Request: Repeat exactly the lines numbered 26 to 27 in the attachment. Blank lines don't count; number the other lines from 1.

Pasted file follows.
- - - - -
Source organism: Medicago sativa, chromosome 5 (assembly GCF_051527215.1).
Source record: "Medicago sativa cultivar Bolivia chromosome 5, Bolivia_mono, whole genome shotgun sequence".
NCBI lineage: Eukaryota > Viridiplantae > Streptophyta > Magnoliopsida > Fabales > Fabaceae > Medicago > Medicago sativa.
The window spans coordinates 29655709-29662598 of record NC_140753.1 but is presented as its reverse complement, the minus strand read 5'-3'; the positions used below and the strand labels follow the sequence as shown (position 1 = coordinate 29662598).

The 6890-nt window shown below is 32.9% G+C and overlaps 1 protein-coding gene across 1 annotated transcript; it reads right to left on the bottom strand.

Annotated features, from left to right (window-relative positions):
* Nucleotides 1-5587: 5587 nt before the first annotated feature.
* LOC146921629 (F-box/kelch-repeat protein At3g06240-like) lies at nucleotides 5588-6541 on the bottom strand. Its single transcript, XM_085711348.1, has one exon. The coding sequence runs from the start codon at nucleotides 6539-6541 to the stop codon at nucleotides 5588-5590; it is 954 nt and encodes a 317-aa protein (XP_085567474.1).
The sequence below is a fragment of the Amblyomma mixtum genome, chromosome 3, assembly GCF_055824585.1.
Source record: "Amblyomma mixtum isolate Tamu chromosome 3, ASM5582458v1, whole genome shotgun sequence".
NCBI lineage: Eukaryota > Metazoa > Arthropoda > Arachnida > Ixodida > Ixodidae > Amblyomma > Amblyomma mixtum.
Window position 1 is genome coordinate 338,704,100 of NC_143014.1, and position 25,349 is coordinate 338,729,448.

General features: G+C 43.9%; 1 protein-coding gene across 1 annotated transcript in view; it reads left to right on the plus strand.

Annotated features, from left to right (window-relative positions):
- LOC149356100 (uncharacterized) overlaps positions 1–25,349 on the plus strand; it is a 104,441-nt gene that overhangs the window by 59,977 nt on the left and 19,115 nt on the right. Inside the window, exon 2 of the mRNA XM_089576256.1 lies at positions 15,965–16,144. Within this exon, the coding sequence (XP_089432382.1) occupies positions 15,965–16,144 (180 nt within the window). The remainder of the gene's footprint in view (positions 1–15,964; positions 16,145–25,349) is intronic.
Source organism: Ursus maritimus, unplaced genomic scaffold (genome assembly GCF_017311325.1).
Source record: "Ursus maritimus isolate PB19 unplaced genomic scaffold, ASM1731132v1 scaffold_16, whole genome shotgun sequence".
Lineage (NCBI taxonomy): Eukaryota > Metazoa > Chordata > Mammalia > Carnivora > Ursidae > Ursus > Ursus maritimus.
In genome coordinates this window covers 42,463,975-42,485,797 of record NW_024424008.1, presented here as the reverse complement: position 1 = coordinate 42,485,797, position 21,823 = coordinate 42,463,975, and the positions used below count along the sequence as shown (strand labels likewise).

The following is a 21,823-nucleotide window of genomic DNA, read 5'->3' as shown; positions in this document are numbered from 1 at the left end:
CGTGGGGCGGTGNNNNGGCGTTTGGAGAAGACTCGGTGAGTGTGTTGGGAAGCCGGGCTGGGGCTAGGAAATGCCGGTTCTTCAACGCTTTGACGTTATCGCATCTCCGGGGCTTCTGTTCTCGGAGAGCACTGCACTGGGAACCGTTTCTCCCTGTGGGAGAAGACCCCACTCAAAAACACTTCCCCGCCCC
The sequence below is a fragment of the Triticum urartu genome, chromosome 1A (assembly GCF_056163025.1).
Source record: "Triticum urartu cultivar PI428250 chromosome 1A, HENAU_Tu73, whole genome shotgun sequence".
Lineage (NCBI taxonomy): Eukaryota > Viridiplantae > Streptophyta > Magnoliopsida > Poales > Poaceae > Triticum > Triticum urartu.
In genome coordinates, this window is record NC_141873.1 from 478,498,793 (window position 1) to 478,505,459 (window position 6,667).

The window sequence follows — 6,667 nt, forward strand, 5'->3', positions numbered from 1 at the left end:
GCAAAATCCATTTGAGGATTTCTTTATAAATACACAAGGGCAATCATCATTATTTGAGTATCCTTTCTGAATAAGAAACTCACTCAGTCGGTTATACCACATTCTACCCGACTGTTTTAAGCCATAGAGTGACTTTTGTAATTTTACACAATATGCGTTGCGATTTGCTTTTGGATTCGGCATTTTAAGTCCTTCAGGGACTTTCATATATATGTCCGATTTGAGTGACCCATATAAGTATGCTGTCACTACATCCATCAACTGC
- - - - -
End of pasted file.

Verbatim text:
The window sequence follows — 6,667 nt, forward strand, 5'->3', positions numbered from 1 at the left end:
GCAAAATCCATTTGAGGATTTCTTTATAAATACACAAGGGCAATCATCATTATTTGAGTATCCTTTCTGAATAAGAAACTCACTCAGTCGGTTATACCACATTCTACCCGACTGTTTTAAGCCATAGAGTGACTTTTGTAATTTTACACAATATGCGTTGCGATTTGCTTTTGGATTCGGCATTTTAAGTCCTTCAGGGACTTTCATATATATGTCCGATTTGAGTGACCCATATAAGTATGCTGTCACTACATCCATCAACTGC